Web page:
Music stimulates all areas of a child’s development: intellectual, social and emotional, motor, language, and overall literacy. It helps the body and the mind to learn how to work together. Exposing children to music helps them learn the sounds and meanings of words. Dancing to music helps children build motor skills and explore their bodies, while allowing them to develop self-expression. For children and adults, music helps strengthen memory skills. It is amazing how music can cause short, but mostly long term benefits to those who are regularly exposed to it. Music gets deep into our mind and opens a different level of self-expression and creativity.
We are used to it. It is around us almost every minute. It is responsible for enhancing our mood, our feelings, and it is even able to change the way we behave in our day to day life. Music… the combination of sounds and silences arranged in a certain way that makes them unique.
Sound and rhythm are the very first things that we hear in our life. The sound and pulse of mum’s heart that we perceive in the womb is our very first interaction with music.
In the early years of our life, the sound of a lullaby or even the humming noise of our beloved ones are enough to make us feel comfortable and safe. For a little person all these sounds are completely new as they do not have any sense or knowledge of them, and the connection to a specific concept before that moment didn’t exist. The moment they discover and explore an instrument or a sound generates a series of positive changes in their development, in both the short and long term.
It is scientifically proven that early exposure to music or to a second language activates specific brain processes and neural connections that help the brain to develop a quicker response and a faster assimilation towards new concepts and ideas.
Also it is proven that a person who is regularly exposed to music possesses developed initiative and creativity to deal with problem solving. To be in constant contact with a wide range of sounds and melodies provides an endless quantity of resources that get stored in our memory, and then get re-used to create brand new ideas from them.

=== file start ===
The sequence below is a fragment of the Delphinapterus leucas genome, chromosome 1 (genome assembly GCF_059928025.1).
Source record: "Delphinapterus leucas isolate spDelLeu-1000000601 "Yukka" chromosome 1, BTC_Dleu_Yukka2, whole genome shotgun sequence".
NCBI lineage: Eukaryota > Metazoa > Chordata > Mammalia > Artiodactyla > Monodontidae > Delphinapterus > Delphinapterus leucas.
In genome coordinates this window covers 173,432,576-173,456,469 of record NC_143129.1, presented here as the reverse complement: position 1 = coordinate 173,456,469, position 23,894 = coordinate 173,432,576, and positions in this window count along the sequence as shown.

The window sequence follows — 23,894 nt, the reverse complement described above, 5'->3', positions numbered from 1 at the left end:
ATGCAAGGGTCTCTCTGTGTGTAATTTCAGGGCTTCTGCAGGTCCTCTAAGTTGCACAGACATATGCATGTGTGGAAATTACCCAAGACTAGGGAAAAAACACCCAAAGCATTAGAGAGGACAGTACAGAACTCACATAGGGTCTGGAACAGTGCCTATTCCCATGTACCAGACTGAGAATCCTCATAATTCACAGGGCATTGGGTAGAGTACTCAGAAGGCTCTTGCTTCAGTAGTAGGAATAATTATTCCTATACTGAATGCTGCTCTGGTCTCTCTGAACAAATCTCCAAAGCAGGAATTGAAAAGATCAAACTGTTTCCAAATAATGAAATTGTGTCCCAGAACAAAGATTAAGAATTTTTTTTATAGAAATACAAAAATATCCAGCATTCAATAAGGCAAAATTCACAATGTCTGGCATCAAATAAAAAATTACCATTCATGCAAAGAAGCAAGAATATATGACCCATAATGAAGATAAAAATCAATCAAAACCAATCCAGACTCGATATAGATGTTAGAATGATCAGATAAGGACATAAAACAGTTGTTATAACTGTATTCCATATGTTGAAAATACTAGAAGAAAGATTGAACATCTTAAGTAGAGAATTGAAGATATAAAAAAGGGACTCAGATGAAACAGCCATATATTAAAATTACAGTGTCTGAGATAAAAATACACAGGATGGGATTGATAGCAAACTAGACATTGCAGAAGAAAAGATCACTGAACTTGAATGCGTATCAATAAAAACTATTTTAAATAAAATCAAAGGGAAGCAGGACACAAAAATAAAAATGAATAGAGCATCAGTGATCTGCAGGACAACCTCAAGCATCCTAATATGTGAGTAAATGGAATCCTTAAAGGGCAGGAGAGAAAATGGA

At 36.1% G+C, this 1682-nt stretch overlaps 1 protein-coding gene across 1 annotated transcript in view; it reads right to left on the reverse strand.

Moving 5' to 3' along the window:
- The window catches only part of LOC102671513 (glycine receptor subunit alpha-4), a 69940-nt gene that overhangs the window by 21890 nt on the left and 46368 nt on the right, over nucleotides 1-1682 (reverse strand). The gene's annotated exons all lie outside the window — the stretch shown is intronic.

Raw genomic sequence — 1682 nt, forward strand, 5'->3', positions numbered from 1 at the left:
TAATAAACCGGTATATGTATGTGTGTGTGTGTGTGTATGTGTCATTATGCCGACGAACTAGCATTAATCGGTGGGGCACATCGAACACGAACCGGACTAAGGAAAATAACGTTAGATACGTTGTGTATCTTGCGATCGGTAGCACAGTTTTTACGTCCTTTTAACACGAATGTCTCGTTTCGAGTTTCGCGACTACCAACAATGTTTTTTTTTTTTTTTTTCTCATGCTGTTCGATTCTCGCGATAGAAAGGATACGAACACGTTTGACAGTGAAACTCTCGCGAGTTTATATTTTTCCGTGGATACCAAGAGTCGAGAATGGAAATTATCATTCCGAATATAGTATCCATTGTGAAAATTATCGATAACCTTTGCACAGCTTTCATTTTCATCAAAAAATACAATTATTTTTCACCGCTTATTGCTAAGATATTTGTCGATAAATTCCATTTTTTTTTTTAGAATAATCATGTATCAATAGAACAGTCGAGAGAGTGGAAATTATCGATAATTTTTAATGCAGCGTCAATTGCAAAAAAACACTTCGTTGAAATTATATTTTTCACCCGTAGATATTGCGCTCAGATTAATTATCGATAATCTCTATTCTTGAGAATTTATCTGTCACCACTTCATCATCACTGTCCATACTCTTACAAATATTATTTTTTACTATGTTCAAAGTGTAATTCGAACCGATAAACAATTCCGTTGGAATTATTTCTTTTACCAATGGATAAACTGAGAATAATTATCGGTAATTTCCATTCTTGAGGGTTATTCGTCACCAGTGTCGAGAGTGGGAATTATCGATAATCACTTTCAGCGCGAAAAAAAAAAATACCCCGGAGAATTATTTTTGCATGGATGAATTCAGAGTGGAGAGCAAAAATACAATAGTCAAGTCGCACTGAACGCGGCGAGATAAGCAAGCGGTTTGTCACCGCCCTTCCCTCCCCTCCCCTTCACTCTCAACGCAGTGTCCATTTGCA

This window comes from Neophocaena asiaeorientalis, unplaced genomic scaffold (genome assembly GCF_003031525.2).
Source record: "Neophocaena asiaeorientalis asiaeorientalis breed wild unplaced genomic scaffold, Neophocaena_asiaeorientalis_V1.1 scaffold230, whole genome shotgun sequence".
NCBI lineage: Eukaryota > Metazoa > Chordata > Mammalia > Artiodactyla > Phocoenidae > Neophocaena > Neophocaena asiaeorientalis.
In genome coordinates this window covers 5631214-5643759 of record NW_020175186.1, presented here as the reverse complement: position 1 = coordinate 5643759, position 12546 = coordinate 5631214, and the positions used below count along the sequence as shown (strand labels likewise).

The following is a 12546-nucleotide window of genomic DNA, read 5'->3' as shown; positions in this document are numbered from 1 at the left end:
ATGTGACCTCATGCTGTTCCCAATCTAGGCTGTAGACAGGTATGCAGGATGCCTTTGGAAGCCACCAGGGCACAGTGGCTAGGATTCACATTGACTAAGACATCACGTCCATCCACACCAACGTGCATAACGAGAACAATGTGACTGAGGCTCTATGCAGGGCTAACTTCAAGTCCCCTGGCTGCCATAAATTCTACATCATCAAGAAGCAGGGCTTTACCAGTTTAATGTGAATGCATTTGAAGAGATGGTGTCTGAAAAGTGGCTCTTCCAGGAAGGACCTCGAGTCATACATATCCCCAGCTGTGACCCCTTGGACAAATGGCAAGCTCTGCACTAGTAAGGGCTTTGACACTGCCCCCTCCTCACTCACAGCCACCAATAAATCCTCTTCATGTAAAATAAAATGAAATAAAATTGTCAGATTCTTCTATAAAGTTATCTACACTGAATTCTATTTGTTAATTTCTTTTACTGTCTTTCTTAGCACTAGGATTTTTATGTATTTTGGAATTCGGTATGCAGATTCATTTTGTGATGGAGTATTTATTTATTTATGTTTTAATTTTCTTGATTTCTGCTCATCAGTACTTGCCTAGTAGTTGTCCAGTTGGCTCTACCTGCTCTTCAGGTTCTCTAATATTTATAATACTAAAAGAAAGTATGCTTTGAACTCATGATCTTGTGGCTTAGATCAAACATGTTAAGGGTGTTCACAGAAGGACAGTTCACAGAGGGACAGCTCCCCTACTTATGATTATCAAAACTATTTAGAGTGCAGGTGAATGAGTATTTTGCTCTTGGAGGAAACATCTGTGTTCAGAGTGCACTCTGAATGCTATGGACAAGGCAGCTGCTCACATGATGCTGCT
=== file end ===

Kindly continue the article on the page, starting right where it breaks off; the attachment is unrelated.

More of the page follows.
The developmental level that our aural and neuro system achieves with the embrace of music as a common practice, is remarkable and considerably higher than someone who is not exposed to it. The earlier we approach music in our life, the easier it is for us to embrace it as something ‘normal’ that always existed for us.
For parents, here are some positive facts about music in a child’s development:
Early musical training helps develop brain areas involved in language, reasoning and memory
Students of the arts learn to think creatively and to solve problems by imagining various solutions, rejecting outdated rules and assumptions.
They develop certain facility for maths and sciences, and can achieve higher grades in school.
A study of the arts provides children with an internal glimpse of other cultures and teaches them to be empathetic towards the people of these cultures. This development of compassion and empathy.
Music study enhances teamwork skills and discipline.
Music provides children with a means of self-expression.
Music performance teaches young people to conquer fear and to take risks. A little anxiety is a good thing, and something that will occur often in life. Learning how to deal with nerves early and often makes it less of a problem later.
Music is fun and enjoyable!
If you are interested in trying an early musical approach with your child, have in mind the “Little Musicians” class that runs every Tuesday, 9:30am at Ponsonby Community Centre. The children have access to a wide range of instruments and the objective of the class is for them to make live music and also explore the wide range of sounds available at the time.